By Mary Bisciaio
Despite the divisions that exist in our country today, it is clear the next generation needs an understanding of the sacrifices made by individuals to protect our freedoms. Democracy, patriotism, equality, and justice are not just platitudes, but the foundation that leaves our children a legacy and a direction for their lives.
As a teacher and parent, I struggled to find ways to teach our adolescent high school students the reality of the soldiers who fought and died for the ideals that made America a great country. I struggled with an attitude that history was just “old stuff” without any relevance to their electronic driven world.
But on occasion the calendar directed this high school teacher to explore making history more meaningful for my students. Memorial Day in May, for the soldiers who have given their lives, Veterans Day in November for all men and women who gave service to our country, and specific days like December seventh—Pearl Harbor Day. I taught less names and dates and focused on the real issues.
One of the activities my students enjoyed were post cards for veterans. On index cards they designed original post cards depicting a particular battle, a branch of the service, or something military and service related like symbols of freedom. We spent precious classroom time with their art work and personal messages on the back. For the week leading up to Veterans Day, I posted their cards and contacted veterans’ groups in my area to bring speakers into our school. The cards were given to the man or woman who regaled my students with personal stories to share with other vets.
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We built the wall against my back-classroom wall of Vietnam soldiers, both living and dead. Just google Vietnam vet records or names on the Vietnam wall. Most are interactive, allowing students easy access to information. Ask students to choose one soldier to commemorate that has a personal connection to them; perhaps the same birthday, attended their high school, or lived in their state. In the computer lab they created individual sheets with military logos and information that made the hero more than a name on a wall. Then we used the sheets to create our own wall with printed flowers at the base. Students need concrete, visual learning experiences, and most importantly, need to learn genuine empathy, respect, and reverence.
We compared modern movies to historical data. Was it accurate?
We reenacted battles and confrontations in Congress as we prepared for war.
We watched the changing of the guard at Arlington and panned over the reality of countless graves and sacrifices.
We examined symbols and why they touched an explosive trigger for a lot of Americans, and why they still do.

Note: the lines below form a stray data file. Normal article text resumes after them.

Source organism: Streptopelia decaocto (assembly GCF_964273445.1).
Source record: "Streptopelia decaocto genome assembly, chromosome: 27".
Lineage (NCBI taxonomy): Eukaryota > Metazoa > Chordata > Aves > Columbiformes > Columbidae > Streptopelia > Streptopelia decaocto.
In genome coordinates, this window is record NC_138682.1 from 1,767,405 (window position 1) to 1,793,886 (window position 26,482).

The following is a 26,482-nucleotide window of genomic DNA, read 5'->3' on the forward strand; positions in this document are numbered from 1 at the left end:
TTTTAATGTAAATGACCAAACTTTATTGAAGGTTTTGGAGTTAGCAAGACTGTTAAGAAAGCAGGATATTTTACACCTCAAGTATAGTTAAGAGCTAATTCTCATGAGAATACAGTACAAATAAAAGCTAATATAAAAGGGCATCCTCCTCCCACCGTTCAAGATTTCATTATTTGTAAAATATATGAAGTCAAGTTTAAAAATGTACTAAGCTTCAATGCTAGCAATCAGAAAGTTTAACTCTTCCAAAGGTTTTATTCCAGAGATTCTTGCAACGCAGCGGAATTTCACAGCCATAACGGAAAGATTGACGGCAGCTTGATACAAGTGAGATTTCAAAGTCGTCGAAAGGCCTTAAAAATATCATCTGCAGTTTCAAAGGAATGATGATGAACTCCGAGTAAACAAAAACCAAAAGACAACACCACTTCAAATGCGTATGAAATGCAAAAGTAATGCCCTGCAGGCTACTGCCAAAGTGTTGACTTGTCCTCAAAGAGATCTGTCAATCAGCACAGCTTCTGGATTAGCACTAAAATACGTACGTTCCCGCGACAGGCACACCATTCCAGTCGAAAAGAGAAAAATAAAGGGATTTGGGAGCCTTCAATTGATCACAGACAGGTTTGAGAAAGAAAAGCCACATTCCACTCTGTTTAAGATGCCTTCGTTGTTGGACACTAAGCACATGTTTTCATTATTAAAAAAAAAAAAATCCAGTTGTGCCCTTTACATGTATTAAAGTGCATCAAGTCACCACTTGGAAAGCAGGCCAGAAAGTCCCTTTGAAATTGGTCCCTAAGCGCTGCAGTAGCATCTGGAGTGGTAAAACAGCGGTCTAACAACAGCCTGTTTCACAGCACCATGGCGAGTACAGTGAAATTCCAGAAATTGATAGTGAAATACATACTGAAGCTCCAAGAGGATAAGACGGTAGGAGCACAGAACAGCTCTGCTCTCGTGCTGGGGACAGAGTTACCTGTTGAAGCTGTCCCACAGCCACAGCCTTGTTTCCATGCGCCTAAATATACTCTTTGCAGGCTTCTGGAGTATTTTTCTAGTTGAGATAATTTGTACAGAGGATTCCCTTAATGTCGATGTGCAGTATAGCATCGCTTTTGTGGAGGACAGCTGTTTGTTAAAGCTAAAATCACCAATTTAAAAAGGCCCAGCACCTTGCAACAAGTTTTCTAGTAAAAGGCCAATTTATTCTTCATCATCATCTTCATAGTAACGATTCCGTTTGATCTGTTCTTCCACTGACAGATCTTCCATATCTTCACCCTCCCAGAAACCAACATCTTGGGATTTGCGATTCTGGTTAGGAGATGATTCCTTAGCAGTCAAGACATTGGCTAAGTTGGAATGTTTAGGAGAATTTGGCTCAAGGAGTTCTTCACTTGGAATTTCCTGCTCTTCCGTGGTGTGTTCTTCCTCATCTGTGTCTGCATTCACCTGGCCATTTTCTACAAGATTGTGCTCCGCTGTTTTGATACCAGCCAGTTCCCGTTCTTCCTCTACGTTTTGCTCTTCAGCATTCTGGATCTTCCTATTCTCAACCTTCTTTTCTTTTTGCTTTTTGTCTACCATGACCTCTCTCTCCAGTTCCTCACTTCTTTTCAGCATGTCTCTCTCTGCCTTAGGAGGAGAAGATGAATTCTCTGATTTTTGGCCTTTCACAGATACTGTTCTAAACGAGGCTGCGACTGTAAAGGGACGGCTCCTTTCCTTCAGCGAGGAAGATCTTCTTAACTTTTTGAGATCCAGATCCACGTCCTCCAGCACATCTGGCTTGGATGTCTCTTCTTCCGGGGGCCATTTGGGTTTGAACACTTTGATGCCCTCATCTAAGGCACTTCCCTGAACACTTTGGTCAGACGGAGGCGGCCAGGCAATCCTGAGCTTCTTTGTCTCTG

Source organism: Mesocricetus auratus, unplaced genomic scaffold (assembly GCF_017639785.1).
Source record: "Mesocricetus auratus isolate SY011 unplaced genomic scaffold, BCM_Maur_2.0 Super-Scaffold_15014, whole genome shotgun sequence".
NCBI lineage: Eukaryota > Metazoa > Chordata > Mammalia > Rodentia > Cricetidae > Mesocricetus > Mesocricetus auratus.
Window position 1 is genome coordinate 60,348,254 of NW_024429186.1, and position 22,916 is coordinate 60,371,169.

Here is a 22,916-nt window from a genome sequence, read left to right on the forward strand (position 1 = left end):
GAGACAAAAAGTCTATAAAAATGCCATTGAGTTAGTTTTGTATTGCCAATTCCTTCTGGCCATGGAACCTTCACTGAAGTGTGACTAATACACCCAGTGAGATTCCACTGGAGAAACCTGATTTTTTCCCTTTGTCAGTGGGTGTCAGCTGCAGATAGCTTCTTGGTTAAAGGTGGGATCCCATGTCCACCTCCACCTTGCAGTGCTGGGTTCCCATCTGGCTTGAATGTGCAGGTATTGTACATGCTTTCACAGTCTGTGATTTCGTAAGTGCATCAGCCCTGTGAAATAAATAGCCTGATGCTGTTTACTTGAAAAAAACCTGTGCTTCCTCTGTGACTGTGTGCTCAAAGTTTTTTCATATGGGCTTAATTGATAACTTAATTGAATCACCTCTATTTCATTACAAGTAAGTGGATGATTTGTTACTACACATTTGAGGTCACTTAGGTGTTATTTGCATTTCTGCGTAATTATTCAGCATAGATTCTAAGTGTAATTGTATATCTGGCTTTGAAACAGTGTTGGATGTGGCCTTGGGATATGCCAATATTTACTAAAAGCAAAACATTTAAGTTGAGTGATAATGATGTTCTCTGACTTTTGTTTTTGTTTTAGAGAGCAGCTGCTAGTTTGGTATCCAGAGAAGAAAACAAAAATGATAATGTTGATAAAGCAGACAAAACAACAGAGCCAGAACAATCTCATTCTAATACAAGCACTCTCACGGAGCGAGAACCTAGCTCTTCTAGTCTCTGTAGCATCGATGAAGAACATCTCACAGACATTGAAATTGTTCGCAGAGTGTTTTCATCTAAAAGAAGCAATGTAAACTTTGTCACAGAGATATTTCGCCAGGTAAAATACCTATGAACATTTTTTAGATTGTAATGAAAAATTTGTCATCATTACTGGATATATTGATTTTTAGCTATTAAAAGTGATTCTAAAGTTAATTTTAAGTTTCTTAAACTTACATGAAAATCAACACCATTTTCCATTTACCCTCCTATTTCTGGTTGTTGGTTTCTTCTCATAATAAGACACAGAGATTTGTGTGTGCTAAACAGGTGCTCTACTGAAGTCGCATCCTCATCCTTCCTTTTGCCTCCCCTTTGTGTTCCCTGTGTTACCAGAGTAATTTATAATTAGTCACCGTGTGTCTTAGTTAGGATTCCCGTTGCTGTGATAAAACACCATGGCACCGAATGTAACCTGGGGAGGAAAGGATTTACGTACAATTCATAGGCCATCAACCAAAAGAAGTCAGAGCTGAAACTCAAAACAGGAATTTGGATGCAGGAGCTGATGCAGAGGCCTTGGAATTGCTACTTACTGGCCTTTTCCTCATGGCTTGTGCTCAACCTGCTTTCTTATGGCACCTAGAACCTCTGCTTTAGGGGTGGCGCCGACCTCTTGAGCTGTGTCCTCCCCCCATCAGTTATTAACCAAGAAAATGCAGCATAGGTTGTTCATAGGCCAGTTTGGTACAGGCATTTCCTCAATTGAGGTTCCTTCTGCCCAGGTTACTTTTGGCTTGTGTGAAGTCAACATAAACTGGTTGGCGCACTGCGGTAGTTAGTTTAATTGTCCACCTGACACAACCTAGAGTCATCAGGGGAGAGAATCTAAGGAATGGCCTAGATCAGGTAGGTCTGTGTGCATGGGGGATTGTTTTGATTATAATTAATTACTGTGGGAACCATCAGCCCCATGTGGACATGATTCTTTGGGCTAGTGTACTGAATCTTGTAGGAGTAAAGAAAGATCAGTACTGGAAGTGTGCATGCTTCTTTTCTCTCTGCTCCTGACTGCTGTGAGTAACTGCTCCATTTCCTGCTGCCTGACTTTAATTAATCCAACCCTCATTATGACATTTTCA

I hope I taught them to think, examine, understand, and recognize the tremendous sacrifices of our veterans and their families.
When I published one of my adult novels, Danny’s Sister, I dedicated it to military families and the proceeds directed to Wounded Warriors. It isn’t a historical novel. It is, in fact, a love story between an Army Ranger and a woman, willing to make sacrifices. The loneliness, the worry, the adjustment in life plans, and the ultimate sacrifice when it became necessary for all Americans and their families.
Lastly, I encouraged students to talk to family at home to discover their roots in military service. Often, they had no idea Grandpa was a gunner in World War II, or Grandma rolled bandages and rationed for the war effort. It opened up dialogue between parents and their teen-agers.
What touched me most were the students with a brother or father presently serving in the military. For my own grandson, his sixth-grade class sent letters to my son when he was deployed in Iraq. Their letters brought a little touch of home to men so far away from their loved ones, and for the students it clarified their questions and brought them closer to a real understanding of the work our veterans do.
November 11, the day that originally marked the end of WWI, the war to end all wars. Happy Veterans Day to all our military, and God bless you as you work for peace and freedom around the world.
Mary has lived her entire in life in Michigan. She’s obsessed with the beauty of our state and spends a lot of time by the water. She’s a graduate of Marygrove College in Detroit and attended Saginaw Valley College for her post-graduate work. She enjoyed teaching middle school and high school for 27 years in East Detroit.
After she retired, she started a new career. With more time to read, she got hooked on romance novels and began writing her own. She currently has five novels in both e-book and print on Amazon and continues to find inspiration in her travels and in her imagination.
She lives with her husband of forty-five years, raised two great sons that have given her two great daughters-in-law, and five grandchildren.
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